The Proclamation In Greek
We have now seen The Proclamation (Exodus 34:6-7) with structured numeric features in Hebrew, Chinese, and English following the description in Revelation 1:8. There remains the Septuagint's version in Greek.
A quick glance at the Greek shows it is not an accurate reflection of the Hebrew. Two vital elements of God’s character are missing:
slow to anger and
και παρήλθε κύριος προ προσώπου αυτού και εκάλεσε κύριος And went-by LORD before face his and called[out] LORD, κύριος ο θεός οικτίρμων και ελεήμων μακρόθυμος και LORD the God, pitying and merciful, lenient and πολυέλεος και αληθινός και δικαιοσύνην διατηρών και ποιών full of mercy and true, and righteousness observing and doing έλεος εις χιλιάδας αφαιρών ανομίας και αδικίας mercy for thousands, removing lawlessnesses, and iniquities, και αμαρτίας και τον ένοχον ου καθαριεί επάγων and sins; and the[ones] liable he will not cleanse; bringing ανομίας πατέρων επί τέκνα και επί τέκνα lawlessnesses of fathers upon children, and upon children τέκνων επί τρίτην και τετάρτην γενεάν of children, unto third and fourth generation.1
Like the Chinese Bibles and the English versions, the Septuagint could have been better.
This will not be an experiment like the previous pages using Chinese and English.2 What was learned from those experiments will be used here.
When the early Christians wrote the word κύριος (Lord), almost half the time they used the definite article before it. As can be seen in Exodus 34:6-7 above, the Septuagint does not. In the Septuagint the definite article appears with κύριος only about a quarter of the time. Even with the word θεὸς (God), the definite article appears less than half the time. This is one of the main differences between the Septuagint, and the New Testament. Christian writers used the definite article extensively.
The Hebrews have a name for God: יהוה. The Chinese have their own too: 上帝. English and Greek do not have a specific dedicated term for the one supreme God. Something has to be done to set the words apart from regular usage. Adding the definite article to the two occurrences of κύριος distinguishes it from any other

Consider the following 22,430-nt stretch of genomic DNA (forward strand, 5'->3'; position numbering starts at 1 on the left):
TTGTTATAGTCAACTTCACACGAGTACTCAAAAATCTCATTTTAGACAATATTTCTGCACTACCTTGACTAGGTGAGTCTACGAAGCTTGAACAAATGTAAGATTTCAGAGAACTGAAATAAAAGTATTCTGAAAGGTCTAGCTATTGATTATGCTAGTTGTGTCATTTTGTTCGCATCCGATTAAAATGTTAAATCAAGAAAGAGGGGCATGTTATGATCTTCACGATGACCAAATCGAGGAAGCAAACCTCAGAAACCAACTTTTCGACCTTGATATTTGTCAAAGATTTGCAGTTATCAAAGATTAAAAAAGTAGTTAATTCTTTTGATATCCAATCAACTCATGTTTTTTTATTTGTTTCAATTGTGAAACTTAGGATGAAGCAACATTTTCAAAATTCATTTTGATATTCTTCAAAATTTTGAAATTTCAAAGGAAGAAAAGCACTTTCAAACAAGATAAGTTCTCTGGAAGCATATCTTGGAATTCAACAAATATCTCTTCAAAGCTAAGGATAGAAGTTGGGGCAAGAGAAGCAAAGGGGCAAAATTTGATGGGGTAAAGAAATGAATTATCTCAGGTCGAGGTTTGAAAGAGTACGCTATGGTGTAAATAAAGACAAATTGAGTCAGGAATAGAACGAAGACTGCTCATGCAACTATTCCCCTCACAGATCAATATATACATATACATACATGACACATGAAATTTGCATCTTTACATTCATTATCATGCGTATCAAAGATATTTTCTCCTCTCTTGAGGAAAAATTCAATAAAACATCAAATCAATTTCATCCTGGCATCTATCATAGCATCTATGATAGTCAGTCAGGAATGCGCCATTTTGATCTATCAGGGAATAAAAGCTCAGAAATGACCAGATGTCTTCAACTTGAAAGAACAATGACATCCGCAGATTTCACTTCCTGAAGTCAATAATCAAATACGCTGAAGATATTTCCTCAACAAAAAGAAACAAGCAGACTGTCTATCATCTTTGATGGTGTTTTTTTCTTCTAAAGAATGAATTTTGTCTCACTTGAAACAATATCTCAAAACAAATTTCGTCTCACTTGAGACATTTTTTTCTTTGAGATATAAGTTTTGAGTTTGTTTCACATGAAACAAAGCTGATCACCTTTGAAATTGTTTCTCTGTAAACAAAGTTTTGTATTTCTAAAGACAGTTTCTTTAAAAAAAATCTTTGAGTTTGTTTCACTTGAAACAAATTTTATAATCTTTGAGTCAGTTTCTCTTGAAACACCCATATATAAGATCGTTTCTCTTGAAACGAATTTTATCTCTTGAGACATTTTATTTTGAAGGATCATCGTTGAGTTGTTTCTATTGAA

lord just as changing lord to the lord in English sets it apart.
The second choice for change is in the eighth word εκάλεσε (called out). The numerics for the Hebrew text began with ויקרא
and he proclaimed not with the beginning of the verse. The numerics for the Chinese also began the same way. However, in beginning the Chinese with 宣告說
proclaim/and speak the part
and he disappears. (However if read in context the meaning is retained from the beginning of the verse.) The numeric section turns it into a much wider statement and also a command for people to glorify God. The spectacular English numerics also begin simply with
But is this reason enough to change εκάλεσε (he called out) to something else? Or do we leave it? The Greek is not set in stone like the original Hebrew. There is more than one version of the Septuagint. Henry Barclay Swete's version has quite a number of different spellings, and rather than two κύριος κύριος in the proclamation, there is only one.
καὶ παρῆλθεν Κύριος πρὸ προσώπου αὐτοῦ, καὶ ἐκάλεσεν κύριος ὁ θεὸς οἰκτείρμων καὶ ἐλεήμων, μακρόθυμος καὶ πολυέλεος καὶ ἀληθινός, καὶ δικαιοσύνην διατηρῶν καὶ ἔλεος εἰς χιλιάδας, ἀφαιρῶν ἀνομίας καὶ ἀδικίας καὶ ἁμαρτίας, καὶ οὐ καθαριεῖ τὸν ἔνοχον, ἐπάγων ἀνομίας πατέρων ἐπὶ τέκνα καὶ ἐπὶ τέκνα τέκνων ἐπὶ τρίτην καὶ τετάρτην γενεάν.3
What should it be changed to? Matthew 10:27 tells us,
What I tell you in the dark, utter in the light; and what you hear whispered, proclaim upon the housetops. The Greek word for proclaim in Matthew 10:27 is κηρυξατε. It is in the imperative form, and is the second person plural:
These changes are all that are necessary to turn the Septuagint's version of Exodus 34:6-7 from a passage without numeric features into a passage with a few features. The amended verses are given below with the three changes highlighted.
και παρήλθε κύριος προ προσώπου αυτού και κηρυξατε ο κύριος ο κύριος ο θεός οικτίρμων και ελεήμων μακρόθυμος και πολυέλεος και αληθινός και δικαιοσύνην διατηρών και ποιών έλεος εις χιλιάδας αφαιρών ανομίας και αδικίας και αμαρτίας και τον ένοχον ου καθαριεί επάγων ανομίας πατέρων επί τέκνα και επί τέκνα τέκνων επί τρίτην και τετάρτην γενεάν